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Old 10-07-2007, 08:18 AM
 
Location: JAX
227 posts, read 967,082 times
Reputation: 92

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Quote:
Originally Posted by phallicphantom View Post
But isn't there some kind of governmental oversight? Don't these CDD budgets have to be pre-approved annually by local authorities? What is the makeup of these boards? Is there not a requirement that homeowners sit on the board and participate in budget hearings? Maybe we need to investigate the local body that may be in cahoots with the developers to rubber stamp these outlandish numbers. Who knows what kind of corruption we might uncover?
We are talking about two different things here. Community development fees are set by the amount of money it takes to retire the development bonds or development fees. They are like a loan, once they are set up they remain the same until they are paid off. HOA fees are set by the homeowner's association and are voted on by the board. If the homeowner's don't like the level of fees, they can vote them down. There is a set of laws concerning HOA's in Florida.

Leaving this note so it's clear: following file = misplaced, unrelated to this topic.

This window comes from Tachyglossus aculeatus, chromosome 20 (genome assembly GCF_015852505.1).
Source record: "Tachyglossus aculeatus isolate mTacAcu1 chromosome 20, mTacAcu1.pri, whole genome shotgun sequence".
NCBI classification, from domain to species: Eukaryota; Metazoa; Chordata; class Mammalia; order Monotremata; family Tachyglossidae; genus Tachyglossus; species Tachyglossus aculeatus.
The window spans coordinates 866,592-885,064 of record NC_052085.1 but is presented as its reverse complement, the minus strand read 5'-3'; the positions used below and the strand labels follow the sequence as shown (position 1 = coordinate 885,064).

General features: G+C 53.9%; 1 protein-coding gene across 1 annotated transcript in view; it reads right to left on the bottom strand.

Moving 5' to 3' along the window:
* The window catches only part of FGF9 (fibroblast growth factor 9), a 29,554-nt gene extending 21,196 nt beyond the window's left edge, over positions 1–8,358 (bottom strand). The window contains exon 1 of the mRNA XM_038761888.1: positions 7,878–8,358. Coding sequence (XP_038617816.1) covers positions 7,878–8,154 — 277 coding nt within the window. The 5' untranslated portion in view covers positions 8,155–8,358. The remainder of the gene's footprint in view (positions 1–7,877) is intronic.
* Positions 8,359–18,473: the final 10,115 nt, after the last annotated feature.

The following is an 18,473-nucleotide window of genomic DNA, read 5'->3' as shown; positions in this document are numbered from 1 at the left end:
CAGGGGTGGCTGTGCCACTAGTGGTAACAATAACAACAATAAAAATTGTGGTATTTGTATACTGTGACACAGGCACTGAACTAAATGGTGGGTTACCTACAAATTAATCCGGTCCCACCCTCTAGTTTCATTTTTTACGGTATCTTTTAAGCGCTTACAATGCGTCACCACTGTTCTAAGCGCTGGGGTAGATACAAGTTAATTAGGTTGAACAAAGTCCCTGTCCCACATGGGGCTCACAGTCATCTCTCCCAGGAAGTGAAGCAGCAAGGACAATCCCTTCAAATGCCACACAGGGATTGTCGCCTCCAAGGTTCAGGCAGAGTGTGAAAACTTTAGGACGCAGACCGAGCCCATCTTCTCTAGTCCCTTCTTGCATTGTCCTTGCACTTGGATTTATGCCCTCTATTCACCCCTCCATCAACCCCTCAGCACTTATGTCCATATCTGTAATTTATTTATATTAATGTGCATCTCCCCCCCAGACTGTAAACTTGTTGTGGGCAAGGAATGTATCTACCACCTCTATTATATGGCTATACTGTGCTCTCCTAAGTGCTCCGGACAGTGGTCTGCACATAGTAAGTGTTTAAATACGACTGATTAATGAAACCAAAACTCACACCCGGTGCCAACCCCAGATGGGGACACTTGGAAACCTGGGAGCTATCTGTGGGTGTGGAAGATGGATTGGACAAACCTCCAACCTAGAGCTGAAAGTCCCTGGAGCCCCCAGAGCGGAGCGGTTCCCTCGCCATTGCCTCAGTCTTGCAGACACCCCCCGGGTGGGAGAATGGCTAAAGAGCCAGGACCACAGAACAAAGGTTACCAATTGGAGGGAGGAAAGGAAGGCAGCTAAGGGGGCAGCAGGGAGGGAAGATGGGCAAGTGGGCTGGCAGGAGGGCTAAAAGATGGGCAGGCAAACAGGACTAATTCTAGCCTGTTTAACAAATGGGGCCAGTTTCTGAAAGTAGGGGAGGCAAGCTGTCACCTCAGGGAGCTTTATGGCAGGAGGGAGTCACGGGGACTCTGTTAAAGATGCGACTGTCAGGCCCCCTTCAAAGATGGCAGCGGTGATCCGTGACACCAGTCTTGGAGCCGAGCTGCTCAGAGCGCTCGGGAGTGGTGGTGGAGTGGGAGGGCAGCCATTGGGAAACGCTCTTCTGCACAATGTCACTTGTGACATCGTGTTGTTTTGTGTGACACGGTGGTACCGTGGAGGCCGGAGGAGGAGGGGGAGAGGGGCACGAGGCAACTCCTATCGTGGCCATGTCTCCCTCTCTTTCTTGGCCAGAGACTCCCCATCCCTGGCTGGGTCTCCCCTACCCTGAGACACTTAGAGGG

Florida Statutes Chapter 720,(former 617.301-312)

As far as corruption by the developers, there isn't any in this case. If the homebuyers are willing to pay for the CDD fees why should the government get involved? When the home is purchased, the seller must let the buyer know what the CDD fees are and what they are paying for. If the buyer wants to pay them, that's their thing. If they don't like it they can move on. There also isn't any rubber stamping involved. The huge Florida government beurocracratic machine is involved on every level.